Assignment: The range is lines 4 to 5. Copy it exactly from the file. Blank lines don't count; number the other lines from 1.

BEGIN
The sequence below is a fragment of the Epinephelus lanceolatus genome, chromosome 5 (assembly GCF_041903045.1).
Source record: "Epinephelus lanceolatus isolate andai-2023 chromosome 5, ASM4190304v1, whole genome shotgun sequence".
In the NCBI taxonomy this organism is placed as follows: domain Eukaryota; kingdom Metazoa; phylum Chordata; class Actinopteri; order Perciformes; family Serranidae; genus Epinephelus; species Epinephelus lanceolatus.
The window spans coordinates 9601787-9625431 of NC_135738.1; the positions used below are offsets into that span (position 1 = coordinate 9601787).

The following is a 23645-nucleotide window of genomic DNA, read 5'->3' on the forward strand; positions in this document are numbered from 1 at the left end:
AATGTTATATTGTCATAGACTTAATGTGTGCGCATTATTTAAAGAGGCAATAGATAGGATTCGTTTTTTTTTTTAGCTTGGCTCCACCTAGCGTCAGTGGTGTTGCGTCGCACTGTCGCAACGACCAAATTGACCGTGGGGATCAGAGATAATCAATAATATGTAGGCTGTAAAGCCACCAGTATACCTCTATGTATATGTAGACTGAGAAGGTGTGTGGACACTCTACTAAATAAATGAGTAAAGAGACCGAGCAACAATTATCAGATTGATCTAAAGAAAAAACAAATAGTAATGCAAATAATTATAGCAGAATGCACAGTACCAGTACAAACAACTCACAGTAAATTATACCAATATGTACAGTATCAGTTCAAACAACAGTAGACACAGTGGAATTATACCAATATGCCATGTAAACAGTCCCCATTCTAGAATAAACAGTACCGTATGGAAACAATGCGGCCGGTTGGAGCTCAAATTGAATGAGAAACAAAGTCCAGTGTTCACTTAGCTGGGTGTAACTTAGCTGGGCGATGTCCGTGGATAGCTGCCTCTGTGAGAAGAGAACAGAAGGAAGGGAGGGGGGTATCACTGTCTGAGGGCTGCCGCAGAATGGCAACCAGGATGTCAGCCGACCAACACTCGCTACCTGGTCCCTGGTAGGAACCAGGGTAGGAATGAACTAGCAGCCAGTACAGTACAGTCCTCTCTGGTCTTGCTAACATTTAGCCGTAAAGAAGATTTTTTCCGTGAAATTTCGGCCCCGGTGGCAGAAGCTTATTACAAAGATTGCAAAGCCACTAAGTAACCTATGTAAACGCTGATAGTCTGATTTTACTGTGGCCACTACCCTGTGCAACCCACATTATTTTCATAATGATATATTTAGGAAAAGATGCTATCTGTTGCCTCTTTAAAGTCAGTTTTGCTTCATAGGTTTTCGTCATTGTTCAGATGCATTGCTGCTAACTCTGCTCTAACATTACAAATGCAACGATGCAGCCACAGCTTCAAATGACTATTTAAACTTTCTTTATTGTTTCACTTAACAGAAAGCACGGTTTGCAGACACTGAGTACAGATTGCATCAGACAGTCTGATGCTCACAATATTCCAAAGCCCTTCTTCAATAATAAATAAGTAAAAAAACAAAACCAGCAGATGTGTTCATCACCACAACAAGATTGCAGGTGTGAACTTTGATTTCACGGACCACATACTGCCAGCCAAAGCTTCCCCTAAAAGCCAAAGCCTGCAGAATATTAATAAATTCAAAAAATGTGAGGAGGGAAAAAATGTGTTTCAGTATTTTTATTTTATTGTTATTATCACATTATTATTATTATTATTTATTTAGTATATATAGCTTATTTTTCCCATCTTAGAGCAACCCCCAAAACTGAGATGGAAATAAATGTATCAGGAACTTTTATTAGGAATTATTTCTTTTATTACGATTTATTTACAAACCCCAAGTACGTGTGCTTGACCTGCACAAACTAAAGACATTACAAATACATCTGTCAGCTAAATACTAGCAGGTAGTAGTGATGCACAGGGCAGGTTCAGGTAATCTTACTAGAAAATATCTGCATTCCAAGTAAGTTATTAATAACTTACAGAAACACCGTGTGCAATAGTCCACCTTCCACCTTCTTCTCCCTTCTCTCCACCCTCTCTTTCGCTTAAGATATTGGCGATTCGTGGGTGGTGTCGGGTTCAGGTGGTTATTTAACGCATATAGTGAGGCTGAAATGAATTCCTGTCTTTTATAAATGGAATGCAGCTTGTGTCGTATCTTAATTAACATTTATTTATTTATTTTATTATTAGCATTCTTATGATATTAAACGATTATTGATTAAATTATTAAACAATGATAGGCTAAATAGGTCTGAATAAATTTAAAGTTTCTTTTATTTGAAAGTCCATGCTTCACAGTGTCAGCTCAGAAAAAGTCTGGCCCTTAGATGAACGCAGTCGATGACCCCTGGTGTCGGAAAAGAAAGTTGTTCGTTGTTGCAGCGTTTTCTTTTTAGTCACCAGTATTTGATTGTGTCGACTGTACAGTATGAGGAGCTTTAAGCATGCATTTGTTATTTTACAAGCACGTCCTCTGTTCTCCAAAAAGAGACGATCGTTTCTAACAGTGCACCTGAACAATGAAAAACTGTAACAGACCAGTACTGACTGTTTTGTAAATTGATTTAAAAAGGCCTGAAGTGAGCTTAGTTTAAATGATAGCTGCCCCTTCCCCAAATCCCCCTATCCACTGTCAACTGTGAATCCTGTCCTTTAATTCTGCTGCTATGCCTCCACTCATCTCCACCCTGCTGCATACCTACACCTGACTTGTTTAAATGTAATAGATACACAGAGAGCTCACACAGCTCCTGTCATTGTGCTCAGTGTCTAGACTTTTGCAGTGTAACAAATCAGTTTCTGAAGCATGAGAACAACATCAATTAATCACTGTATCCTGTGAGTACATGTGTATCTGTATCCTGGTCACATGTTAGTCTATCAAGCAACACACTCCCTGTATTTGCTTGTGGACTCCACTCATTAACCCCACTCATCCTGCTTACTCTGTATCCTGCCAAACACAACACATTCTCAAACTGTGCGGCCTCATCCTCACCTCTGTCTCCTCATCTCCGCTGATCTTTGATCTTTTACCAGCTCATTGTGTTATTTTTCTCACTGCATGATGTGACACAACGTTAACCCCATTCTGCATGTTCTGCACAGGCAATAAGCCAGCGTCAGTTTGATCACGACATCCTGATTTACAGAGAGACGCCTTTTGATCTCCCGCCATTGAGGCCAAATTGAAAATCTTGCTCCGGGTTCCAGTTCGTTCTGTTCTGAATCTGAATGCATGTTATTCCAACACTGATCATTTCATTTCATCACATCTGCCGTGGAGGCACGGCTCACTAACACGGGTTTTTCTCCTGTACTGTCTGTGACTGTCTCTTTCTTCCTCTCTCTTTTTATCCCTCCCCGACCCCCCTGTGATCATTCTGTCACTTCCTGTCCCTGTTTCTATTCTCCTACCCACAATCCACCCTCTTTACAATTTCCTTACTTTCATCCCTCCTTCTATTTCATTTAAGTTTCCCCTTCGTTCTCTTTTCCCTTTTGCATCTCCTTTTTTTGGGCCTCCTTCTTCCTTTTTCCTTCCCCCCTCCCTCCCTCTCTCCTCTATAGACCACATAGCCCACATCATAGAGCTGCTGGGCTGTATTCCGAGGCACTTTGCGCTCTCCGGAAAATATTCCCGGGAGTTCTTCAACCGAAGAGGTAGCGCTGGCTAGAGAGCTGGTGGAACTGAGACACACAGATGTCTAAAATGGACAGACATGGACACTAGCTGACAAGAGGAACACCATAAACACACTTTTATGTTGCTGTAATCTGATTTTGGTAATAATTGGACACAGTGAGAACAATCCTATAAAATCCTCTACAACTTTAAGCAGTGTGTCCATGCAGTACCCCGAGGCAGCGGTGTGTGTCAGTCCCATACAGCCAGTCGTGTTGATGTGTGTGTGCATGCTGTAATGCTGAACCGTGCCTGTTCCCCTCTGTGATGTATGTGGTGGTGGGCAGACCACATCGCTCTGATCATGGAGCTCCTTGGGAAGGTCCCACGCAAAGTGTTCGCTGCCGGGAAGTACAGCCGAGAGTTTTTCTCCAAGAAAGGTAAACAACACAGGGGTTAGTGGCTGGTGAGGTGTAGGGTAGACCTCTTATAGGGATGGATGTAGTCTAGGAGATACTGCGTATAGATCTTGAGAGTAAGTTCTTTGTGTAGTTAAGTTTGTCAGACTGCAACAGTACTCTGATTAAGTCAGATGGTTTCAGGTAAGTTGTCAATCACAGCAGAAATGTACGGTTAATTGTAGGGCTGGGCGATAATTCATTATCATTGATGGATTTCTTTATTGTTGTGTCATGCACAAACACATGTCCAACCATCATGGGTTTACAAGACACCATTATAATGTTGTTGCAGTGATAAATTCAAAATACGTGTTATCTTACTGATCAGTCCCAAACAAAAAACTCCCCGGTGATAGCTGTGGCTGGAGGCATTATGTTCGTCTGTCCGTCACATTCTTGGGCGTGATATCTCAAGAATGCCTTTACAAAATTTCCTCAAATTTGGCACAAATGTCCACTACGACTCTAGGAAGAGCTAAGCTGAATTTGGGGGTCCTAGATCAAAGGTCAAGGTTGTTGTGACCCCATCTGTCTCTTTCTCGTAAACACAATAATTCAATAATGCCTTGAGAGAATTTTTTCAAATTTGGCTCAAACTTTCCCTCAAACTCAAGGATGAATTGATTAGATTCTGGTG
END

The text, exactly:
The window spans coordinates 9601787-9625431 of NC_135738.1; the positions used below are offsets into that span (position 1 = coordinate 9601787).

The following is a 23645-nucleotide window of genomic DNA, read 5'->3' on the forward strand; positions in this document are numbered from 1 at the left end: